Dr Philippa Darbre who, in a 2004 study, found parabens in the breast tumour samples of women who regularly use paraben-containing under arm products such as deodorants. has been a leader in questioning the safety of these ubiquitous cosmetic preservatives.
Earlier this year we reported on another study by Darbre and colleagues that demonstrated that parabens can be found in most tumour samples and that, even in small amounts, parabens have an estrogenic action linked to the spread of breast cancer.
Her most recent study, published in the Journal of Applied Toxicology, has shown that exposing human breast cell cultures to parabens (methyl, propyl or butylparabens) produced a significant increase in pre-cancerous changes to those cells. The changes to the cells were the same as those used by diagnosticians to predict the likelihood of tumour growth.
More worrying still, this data suggests that parabens exposure may ‘switch’ a cell from being healthy to being cancerous.
In other words parabens may actually be a cause of breast cancer.
Parabens are widely used in commercial cosmetics. They are effective, but most importantly they are cheap.
In parts of Europe they have already been banned in cosmetic products. For instance, in December 2010 Denmark was the first country in the EU to take a stand. Responding to scientific data by Darbre and others, it has banned parabens in products for children under the age of 3.
At the same time, the EU’s Scientific Committee on Consumer Safety (SCCS) issued a report that acknowledged that essential safety studies were not available and there were several unanswered safety issues surrounding two types of parabens: butylparaben and propylparaben.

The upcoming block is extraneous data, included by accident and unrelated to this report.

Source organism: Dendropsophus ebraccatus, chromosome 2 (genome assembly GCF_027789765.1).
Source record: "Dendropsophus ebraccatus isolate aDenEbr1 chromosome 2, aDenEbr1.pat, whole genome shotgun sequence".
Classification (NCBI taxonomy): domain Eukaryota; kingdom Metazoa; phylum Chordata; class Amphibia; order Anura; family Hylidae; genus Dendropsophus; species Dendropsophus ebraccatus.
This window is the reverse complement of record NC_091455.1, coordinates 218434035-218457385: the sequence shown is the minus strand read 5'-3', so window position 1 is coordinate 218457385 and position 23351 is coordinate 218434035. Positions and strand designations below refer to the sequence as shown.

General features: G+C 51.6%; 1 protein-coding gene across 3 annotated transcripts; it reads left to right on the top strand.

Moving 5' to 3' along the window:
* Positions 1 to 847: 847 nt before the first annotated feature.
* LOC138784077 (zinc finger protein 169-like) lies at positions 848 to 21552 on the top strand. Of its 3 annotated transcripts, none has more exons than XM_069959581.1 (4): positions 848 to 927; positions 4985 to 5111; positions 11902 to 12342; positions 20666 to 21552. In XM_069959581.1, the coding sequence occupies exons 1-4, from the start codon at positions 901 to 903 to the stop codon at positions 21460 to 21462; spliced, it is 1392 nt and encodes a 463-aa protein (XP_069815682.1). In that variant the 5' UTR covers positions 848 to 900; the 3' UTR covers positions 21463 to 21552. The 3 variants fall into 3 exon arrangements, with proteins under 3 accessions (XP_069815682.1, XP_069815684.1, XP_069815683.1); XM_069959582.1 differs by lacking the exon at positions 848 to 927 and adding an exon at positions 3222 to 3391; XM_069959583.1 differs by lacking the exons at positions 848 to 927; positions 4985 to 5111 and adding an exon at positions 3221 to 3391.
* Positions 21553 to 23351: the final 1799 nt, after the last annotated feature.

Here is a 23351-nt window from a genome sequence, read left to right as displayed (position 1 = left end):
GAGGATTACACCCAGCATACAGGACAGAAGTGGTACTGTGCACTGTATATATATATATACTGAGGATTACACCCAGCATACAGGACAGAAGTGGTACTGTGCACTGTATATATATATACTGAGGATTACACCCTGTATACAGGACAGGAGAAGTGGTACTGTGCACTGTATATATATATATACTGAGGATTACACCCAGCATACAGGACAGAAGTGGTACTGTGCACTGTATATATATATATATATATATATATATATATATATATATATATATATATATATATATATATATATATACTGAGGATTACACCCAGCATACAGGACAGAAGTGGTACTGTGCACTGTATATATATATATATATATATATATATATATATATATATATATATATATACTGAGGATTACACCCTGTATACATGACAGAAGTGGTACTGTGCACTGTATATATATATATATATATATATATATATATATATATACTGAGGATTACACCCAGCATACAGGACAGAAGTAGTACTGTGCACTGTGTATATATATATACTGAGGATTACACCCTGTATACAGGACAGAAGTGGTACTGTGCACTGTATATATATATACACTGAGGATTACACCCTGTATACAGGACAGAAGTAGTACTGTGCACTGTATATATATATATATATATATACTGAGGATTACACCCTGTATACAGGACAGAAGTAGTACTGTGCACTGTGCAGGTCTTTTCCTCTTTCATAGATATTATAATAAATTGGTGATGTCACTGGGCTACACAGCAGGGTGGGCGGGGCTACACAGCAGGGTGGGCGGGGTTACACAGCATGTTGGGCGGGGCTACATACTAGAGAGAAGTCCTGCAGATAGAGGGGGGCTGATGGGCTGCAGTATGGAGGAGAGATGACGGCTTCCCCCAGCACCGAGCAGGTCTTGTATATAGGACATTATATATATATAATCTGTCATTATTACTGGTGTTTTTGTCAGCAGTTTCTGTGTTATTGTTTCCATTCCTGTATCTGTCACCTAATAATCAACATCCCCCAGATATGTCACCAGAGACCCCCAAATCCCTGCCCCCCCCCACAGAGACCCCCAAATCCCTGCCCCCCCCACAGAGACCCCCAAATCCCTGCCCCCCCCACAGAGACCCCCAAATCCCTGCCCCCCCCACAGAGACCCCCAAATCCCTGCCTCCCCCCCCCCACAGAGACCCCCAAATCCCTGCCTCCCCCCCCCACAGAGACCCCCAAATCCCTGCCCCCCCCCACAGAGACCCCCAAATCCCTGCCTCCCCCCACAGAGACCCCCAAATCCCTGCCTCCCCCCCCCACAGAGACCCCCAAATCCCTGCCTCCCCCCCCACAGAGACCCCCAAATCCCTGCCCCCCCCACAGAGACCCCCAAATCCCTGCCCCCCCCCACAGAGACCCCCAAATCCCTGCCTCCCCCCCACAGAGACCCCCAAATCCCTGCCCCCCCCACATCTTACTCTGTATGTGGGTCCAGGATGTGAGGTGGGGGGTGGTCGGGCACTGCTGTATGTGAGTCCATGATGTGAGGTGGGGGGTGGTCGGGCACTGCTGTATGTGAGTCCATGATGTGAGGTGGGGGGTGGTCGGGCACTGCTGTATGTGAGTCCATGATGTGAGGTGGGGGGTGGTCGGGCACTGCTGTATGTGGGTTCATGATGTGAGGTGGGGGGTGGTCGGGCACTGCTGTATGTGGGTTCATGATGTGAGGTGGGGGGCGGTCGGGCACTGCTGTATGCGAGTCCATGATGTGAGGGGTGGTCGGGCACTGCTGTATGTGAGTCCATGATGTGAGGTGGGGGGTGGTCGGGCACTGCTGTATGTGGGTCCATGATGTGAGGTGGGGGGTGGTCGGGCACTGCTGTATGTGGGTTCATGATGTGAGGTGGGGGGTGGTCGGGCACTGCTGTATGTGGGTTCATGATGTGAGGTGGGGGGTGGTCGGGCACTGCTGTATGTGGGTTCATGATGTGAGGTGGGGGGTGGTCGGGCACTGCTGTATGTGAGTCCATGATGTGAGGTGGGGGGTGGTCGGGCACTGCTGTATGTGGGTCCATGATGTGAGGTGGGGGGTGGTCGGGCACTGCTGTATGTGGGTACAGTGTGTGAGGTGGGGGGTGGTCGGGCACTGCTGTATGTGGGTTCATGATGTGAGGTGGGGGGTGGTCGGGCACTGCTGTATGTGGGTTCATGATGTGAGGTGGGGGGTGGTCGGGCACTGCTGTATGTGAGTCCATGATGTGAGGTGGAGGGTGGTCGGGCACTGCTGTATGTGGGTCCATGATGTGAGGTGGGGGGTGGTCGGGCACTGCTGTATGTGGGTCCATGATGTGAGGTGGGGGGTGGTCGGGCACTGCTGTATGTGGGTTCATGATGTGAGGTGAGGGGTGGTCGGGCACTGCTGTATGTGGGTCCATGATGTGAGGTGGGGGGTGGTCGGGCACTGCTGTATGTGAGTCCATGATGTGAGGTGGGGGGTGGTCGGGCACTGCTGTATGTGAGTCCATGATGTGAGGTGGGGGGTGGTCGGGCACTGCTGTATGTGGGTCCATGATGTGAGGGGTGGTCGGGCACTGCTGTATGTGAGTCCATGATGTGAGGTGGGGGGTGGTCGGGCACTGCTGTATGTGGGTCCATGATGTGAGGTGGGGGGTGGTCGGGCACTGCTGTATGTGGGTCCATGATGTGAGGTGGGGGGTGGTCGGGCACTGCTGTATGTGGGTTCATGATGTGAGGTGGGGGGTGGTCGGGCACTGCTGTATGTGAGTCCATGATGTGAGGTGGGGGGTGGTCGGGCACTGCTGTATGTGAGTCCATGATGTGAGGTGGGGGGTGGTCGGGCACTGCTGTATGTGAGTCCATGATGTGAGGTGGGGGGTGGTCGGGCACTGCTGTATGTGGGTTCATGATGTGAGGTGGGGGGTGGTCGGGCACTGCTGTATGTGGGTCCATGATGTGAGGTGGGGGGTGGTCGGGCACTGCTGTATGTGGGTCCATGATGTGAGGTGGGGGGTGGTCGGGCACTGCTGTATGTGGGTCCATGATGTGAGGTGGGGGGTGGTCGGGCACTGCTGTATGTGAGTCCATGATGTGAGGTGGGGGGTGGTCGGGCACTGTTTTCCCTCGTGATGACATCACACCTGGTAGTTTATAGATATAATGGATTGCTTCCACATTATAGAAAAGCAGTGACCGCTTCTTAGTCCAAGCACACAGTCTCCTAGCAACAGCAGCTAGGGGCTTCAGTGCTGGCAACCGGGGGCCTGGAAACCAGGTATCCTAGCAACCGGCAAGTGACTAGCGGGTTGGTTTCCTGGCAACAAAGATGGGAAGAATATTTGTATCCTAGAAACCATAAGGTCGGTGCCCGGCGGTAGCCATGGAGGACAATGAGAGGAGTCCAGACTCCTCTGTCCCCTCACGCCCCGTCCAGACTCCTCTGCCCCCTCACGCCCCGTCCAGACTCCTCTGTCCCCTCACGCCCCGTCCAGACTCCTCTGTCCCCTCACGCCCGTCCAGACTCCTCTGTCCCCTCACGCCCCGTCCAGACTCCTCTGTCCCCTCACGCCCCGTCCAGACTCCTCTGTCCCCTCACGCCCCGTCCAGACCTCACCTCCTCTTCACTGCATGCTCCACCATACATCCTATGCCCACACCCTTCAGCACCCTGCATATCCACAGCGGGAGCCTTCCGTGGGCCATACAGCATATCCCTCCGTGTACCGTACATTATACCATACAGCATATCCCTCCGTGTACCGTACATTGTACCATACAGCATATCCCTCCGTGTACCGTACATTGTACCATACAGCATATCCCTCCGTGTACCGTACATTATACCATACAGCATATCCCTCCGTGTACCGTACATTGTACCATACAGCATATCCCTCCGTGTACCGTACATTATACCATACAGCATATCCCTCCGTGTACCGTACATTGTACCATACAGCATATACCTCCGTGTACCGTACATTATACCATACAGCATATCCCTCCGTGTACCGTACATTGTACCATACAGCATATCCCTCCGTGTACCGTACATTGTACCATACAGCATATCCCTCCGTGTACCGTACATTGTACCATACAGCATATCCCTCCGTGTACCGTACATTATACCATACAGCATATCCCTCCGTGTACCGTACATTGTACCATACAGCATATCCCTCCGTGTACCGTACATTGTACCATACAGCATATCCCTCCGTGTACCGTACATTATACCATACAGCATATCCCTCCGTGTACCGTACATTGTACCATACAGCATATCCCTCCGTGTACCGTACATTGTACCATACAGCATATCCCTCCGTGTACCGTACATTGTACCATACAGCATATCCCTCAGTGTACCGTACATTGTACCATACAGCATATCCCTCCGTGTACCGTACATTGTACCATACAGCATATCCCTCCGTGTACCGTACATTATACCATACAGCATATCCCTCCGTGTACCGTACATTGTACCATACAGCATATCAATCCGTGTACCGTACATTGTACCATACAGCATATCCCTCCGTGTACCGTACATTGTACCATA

The Committee noted that while all parabens are estrogenic these two compounds showed the most estrogenic activity, making it harder to set acceptable safety levels for their use in cosmetics.
Today while the EU Commission continues to faff-around, debating whether or not to ban parabens in personal care products for children, 58 Danish brands no longer use parabens or any other hormone-disrupting chemicals in their cosmetic and personal care products for children or adults.
Conscientious companies committed to clean products have responded to the scientific evidence by voluntarily removing parabens from their products.
In contrast, a recent report from the Danish Consumer Council shows that 30 companies, amongst them L’Oreal, Oriflame, Revlon, Lancôme, Yves St Laurent, Vichy, Maybelline, Molton Brown and the Body Shop, will not commit to removing parabens from their products.
Old habits die hard, especially when profit is involved. How many cases of breast cancer is it going to take to kill this one?
Pat Thomas, Editor
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